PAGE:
Nobel Prize-winning British biophysicist Francis Crick is best known for his ground-breaking work to determine the structure of the DNA, along with James Watson, Maurice Wilkins, and Rosalind Franklin. He taught at various institutes, such as the Salk Institute, and was also awarded the Order of Merit.
Sydney Brenner was a South African biologist who made important contributions to various areas of molecular biology, including the genetic code. Brenner shared the 2002 Nobel Prize in Physiology or Medicine with Sir John E. Sulston and H. Robert Horvitz. Sydney Brenner is credited with founding the Molecular Sciences Institute, which is situated in the United States of America.
Nobel Prize-winning biochemist and doctor Arthur Kornberg is best remembered for his research on DNA synthesis. Born to Jewish immigrants in New York, Kornberg assisted his father at his hardware shop as a child. He had also been a ship doctor for the U.S. Coast Guard.
Nobel Prize-winning Canadian-American biochemist and geneticist Jack W. Szostak revolutionized medical science with his research on the manipulation of genes. The Cornell alumnus is credited with creating the first yeast artificial chromosome. He has also taught at the Harvard Medical School. In spite of being Polish, he doesn’t speak the language.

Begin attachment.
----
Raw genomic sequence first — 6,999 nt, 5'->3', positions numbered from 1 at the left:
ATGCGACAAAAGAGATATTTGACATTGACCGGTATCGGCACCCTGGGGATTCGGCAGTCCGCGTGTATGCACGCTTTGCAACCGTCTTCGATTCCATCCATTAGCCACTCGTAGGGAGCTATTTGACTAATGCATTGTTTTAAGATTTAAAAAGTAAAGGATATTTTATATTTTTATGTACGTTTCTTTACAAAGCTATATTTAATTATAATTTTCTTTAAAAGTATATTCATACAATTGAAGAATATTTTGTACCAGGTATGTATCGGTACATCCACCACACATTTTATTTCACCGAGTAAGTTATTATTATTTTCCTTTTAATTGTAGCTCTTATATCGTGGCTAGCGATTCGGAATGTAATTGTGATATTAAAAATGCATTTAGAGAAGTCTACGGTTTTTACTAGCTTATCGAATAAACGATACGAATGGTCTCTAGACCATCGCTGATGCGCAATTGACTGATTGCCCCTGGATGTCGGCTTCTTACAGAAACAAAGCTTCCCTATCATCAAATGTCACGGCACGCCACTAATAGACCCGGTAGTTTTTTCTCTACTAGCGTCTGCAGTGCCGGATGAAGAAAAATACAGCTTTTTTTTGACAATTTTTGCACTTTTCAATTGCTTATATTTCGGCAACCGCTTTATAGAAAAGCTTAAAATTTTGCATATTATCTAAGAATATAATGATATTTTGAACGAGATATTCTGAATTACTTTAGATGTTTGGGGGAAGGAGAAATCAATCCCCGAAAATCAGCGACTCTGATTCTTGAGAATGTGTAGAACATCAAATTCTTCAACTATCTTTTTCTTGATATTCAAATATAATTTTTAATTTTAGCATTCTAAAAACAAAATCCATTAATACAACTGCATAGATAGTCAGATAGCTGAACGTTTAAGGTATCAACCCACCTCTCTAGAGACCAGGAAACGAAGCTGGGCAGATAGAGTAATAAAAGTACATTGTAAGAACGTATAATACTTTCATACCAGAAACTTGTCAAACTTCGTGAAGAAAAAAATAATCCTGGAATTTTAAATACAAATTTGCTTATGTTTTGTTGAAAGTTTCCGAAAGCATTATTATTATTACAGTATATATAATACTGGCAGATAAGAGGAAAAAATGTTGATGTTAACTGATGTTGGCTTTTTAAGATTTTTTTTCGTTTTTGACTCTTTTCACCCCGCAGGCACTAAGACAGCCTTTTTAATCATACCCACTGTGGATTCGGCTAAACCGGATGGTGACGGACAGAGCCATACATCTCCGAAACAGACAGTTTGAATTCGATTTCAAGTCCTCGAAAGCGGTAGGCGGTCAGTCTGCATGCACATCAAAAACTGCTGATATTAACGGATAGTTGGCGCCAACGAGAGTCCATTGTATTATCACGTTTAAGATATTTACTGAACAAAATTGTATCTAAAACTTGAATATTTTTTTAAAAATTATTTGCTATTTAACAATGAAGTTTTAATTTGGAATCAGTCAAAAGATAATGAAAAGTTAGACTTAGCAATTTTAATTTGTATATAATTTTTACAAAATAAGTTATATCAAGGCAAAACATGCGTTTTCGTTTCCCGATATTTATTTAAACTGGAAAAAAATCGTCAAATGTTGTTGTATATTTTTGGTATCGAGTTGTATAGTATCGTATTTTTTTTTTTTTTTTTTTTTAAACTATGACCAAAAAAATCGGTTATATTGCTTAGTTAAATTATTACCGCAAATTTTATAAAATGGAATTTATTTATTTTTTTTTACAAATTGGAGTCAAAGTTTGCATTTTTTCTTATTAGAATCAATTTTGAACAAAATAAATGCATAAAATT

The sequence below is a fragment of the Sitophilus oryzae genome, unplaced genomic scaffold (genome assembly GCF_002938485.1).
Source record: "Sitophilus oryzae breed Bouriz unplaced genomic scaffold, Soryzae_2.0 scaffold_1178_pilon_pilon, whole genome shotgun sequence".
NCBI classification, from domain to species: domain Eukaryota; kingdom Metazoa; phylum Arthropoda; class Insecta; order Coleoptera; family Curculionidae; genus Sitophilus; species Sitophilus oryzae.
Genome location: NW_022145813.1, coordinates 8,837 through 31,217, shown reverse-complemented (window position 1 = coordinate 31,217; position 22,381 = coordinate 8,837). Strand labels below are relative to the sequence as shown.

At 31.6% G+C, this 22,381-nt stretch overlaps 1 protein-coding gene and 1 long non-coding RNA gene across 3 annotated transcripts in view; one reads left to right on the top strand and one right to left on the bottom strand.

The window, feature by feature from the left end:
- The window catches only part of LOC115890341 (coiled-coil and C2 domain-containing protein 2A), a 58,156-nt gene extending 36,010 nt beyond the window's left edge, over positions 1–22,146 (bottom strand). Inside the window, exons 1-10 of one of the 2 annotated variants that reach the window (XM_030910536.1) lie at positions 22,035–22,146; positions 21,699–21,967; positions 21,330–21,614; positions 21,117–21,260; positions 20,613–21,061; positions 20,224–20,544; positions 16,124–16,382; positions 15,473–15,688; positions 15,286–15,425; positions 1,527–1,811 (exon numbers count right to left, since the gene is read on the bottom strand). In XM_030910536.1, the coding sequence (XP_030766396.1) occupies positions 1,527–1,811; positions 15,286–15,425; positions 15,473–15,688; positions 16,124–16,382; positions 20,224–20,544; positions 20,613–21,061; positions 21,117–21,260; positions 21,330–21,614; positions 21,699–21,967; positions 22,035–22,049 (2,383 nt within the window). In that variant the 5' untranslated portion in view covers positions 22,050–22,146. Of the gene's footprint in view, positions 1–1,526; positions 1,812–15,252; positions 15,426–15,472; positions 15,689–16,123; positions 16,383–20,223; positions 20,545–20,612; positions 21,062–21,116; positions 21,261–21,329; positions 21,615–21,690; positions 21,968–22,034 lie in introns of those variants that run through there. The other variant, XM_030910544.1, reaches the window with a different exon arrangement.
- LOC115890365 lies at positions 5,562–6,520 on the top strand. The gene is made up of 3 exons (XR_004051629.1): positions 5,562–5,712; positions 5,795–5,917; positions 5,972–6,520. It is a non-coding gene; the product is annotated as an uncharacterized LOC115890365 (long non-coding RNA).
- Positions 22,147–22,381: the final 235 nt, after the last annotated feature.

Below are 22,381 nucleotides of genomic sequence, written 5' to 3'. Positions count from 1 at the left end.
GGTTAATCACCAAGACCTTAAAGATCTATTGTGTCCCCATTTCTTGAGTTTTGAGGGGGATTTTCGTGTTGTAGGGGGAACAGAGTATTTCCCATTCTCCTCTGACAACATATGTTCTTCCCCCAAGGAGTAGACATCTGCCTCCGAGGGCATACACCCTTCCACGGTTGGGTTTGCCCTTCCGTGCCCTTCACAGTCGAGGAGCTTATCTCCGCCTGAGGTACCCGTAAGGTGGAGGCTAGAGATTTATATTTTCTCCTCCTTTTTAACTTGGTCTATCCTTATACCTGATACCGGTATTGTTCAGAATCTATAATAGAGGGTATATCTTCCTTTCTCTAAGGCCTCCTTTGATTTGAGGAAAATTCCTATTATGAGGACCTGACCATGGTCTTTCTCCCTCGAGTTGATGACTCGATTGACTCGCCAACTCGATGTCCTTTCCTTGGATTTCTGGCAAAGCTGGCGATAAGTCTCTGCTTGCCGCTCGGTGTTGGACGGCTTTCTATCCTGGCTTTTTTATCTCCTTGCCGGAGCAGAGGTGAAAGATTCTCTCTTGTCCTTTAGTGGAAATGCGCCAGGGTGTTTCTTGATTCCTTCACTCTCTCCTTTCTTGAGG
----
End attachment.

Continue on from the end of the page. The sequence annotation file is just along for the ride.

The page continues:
American molecular biologist and Nobel laureate Walter Gilbert pioneered research on the sequence of nucleotide links in DNA and RNA molecules. The Harvard and Cambridge alumnus later taught at Harvard. He also co-established firms dealing with genetic engineering and pharmaceutical research and was part of the Human Genome Project.
Susumu Tonegawa is a Japanese scientist known for his discovery of the genetic mechanism that produces antibody diversity. For this work, he received the Nobel Prize for Physiology or Medicine in 1987. Even though he won the coveted award for his work in immunology, he is a molecular biologist by training. He now studies neuroscience.
10 Max Perutz
11 Peter Agre
Shirley Marie Tilghman, the nineteenth President of Princeton University, currently the Emeritus Professor of Molecular Biology and Public Affairs, is considered to be one of the most influential female scientists of our time. Although she is no longer involved in active research she is known for her contributions in the fields of molecular genetics, especially in genomic imprinting.
Known for his independent work on ribonucleic acid (RNA), molecular biologist Sidney Altman co-won the 1989 Nobel Prize in Chemistry for discovering that RNA, which was thought to be a passive carrier of genetic codes, is also capable of taking up active enzymatic functions. The discovery is significant in that it forced scientists to reexamine traditional theories on cellular functions.